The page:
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Putin Sworn In for Fifth Term as President

Sergei Bobylev, RIA Novosti /

Vladimir Putin was sworn in as President of Russia for a fifth on Tuesday, setting the stage for another six years in power as he leads the country in its devastating war against neighboring Ukraine.

After Putin took the oath of office, led by Constitutional Court head Valery Zorkin, he was officially sworn in as president.

In a short speech after being sworn in, Putin repeated his previous calls for national unity amid the ongoing conflict in Ukraine, which has cost thousands of lives and isolated Moscow from the West.

“We’re a united and great nation, and together we will overcome all obstacles, implement everything we’ve planned. Together we will win,” he said.

“I assure you that I will continue to place the interests and security of the people of Russia above all else,” the Russian leader added, recounting the text of the presidential oath. “This is what defined the meaning and essence of my work in previous years.”

The 71-year-old has been in power for more than two decades. In March, he secured another six-year term as president after winning an election marred by widespread reports of fraud and where no real opposition was given the chance to run.

While Putin was constitutionally mandated to step down in 2024, changes made to Russia’s Constitution in 2020 “reset” his presidential term limits, thus allowing him to stay in office until 2030.

Tuesday’s lavish ceremony, which started at noon local time, took place in the Grand Kremlin Palace, where thousands of guests — including Russian government officials, members of parliament, celebrities, and business figures — were in attendance. Russian Defense Minister Sergei Shoigu, Chechen leader Ramzan Kadyrov, and Moscow Mayor Sergei Sobyanin were among the most high-profile attendees.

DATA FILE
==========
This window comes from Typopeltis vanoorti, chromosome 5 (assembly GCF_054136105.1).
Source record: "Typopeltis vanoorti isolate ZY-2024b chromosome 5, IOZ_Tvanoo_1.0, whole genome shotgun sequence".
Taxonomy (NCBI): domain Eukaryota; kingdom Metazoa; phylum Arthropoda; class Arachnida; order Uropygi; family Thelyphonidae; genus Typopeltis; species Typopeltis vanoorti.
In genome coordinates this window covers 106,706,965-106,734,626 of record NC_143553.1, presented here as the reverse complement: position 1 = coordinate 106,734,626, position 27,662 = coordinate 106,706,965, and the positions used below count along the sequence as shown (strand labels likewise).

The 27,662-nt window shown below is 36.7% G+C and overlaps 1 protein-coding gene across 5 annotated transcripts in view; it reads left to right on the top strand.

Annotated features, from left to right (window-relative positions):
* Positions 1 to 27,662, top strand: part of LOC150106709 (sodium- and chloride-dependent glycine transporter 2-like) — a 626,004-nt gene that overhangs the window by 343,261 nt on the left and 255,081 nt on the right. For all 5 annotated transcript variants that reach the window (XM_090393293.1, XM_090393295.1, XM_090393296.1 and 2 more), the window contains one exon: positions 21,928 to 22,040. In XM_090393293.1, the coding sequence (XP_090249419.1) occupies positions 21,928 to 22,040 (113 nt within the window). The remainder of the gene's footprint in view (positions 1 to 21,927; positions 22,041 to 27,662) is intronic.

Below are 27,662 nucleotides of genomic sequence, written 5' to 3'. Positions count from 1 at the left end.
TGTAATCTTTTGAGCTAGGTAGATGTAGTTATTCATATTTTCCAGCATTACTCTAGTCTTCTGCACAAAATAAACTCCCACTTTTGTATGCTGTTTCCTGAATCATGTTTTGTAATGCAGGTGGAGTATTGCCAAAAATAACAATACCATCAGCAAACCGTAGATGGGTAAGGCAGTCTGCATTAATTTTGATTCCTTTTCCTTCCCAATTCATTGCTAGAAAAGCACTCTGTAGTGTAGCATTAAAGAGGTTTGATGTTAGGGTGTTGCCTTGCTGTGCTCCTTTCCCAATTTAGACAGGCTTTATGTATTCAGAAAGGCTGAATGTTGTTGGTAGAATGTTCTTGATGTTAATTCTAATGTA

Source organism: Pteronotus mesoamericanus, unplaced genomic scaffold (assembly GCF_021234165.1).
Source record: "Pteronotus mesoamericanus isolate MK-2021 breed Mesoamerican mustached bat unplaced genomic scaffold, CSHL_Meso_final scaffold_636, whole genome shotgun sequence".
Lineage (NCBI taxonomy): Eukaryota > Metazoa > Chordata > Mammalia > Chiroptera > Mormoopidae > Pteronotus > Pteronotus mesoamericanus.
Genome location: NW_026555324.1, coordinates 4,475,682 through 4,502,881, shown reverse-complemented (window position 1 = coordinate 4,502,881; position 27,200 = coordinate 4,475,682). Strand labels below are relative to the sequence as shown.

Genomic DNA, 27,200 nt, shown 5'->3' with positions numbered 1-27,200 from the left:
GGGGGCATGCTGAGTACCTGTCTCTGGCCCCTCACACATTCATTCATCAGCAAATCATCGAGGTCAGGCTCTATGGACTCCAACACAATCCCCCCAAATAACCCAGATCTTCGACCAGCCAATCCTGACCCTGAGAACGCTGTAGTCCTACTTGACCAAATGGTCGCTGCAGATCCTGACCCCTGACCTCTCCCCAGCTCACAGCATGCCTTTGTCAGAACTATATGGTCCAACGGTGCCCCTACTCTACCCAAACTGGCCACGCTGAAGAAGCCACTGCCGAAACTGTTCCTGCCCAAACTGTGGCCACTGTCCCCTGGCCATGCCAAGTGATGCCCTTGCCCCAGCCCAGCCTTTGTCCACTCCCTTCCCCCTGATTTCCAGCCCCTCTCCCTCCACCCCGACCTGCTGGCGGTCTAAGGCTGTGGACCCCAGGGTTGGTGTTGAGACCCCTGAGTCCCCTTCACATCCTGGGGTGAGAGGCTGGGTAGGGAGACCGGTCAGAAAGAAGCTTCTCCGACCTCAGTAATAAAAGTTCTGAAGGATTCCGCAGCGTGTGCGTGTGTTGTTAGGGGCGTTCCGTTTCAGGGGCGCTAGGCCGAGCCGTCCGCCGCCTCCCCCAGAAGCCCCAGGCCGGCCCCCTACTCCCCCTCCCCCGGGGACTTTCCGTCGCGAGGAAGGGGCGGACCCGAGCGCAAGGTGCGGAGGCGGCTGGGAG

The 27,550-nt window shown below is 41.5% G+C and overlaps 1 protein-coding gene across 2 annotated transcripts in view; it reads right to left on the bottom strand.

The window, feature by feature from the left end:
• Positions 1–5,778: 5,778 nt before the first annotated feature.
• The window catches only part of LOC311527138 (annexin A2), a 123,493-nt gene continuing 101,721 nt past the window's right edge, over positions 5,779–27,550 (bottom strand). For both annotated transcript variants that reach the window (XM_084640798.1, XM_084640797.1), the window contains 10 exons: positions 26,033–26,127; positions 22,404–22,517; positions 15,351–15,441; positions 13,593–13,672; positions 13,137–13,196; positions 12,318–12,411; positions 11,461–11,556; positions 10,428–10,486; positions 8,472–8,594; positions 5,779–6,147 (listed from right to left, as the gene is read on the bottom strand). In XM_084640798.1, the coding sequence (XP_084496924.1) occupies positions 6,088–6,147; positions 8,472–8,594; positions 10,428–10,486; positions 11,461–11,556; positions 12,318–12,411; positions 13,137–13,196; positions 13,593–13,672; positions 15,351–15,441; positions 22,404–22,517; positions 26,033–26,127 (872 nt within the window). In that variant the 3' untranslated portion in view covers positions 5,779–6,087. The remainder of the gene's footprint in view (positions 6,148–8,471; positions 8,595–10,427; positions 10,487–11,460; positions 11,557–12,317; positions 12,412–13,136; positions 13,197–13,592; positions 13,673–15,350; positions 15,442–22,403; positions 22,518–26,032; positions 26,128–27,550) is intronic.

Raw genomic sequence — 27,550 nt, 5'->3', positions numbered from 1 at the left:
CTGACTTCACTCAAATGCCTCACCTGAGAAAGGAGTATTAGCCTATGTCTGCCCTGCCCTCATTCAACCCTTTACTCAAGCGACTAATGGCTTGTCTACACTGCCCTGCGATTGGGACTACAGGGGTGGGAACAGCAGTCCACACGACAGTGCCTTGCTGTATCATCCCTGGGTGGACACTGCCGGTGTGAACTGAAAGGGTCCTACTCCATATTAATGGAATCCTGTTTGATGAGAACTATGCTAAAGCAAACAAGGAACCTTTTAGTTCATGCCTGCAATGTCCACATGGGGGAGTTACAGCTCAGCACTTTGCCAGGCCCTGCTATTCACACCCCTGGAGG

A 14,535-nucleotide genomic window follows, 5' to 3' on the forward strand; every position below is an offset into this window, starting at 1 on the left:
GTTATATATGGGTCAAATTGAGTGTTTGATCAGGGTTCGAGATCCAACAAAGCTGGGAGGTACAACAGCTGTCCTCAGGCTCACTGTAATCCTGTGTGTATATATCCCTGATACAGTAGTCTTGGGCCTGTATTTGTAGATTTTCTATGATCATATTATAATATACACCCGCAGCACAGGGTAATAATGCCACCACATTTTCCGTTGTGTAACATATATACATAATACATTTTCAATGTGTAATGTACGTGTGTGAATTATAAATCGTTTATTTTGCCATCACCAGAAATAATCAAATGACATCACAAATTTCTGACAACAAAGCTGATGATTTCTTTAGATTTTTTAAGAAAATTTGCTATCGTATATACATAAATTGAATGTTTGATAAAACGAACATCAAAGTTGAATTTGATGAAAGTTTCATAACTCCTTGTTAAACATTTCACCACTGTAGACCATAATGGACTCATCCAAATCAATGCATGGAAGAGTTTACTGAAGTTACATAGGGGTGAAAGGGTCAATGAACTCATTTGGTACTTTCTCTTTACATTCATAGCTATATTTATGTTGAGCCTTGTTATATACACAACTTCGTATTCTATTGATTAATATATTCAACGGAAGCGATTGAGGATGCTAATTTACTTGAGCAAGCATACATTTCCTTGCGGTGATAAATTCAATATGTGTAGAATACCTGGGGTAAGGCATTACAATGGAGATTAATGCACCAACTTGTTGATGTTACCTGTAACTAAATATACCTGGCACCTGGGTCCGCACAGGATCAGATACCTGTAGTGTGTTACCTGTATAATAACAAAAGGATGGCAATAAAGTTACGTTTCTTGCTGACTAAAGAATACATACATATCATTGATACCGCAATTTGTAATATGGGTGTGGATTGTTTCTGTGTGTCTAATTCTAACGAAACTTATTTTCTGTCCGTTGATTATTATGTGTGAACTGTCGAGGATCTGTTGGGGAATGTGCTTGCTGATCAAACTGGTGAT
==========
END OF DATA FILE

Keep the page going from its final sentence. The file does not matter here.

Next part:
So, too, were some foreign guests seen at the ceremony, including Cuban President Miguel Diaz-Canel.

Russia said it had invited all foreign ambassadors in Moscow to the inauguration, but the United States, Canada, and the United Kingdom, as well as 20 EU member states, said they would not send any representatives to Tuesday’s inauguration, effectively boycotting the event. 

Russian servicemen who have fought on the front lines in Ukraine were also among those present at Putin’s swearing-in ceremony, and the president spoke to soldiers directly during his brief speech.

“I want to bow to our heroes, participants of the special military operation, all those who fight for our Fatherland,” Putin said, using the Kremlin’s preferred term for its full-scale invasion of Ukraine.

“We must do everything possible to ensure that people who have proved their loyalty to the Fatherland through action take leading positions in state administration,” he continued.

Shortly after Tuesday’s inauguration ceremony, Putin attended a prayer service led by the head of the Russian Orthodox Church, Patriarch Kirill, who blessed the president.

“God himself has entrusted you with serving Russia,” the church leader told Putin during the service.

Patriarch Kirill also compared Putin to Alexander Nevsky, the medieval ruler of Novgorod, adding that he was praying for the president to remain in power “until the end of the century.”

Putin’s inauguration came two days ahead of nationwide Victory Day celebrations — when Russia marks the anniversary of the Soviet Union’s victory over Nazi Germany during WWII. He is expected to give another speech at a military parade in Red Square during those celebrations.

Meanwhile, Prime Minister Mikhail Mishustin signed an order on the resignation of his cabinet as mandated by Russia’s Constitution after the inauguration.

Kremlin spokesman Dmitry Peskov told reporters previously that Putin will likely appoint his prime minister later on Tuesday, though most experts believe Mishustin will hold on to his post. The new head of government will propose a cabinet of ministers for the president’s approval.

Earlier on Tuesday, Yulia Navalnaya, the wife of Russia’s late opposition figure Alexei Navalny, said memories of Putin’s previous presidential term would be defined by the “senseless and bloody” Russian invasion of Ukraine.

“For me personally, Putin’s six years are the years when my husband Alexei Navalny — an honest and brave man, a true patriot — was persecuted, poisoned with chemical weapons, tried, tortured in prison for three years and then killed,” Navalnaya said in a video published just ahead of the inauguration ceremony.

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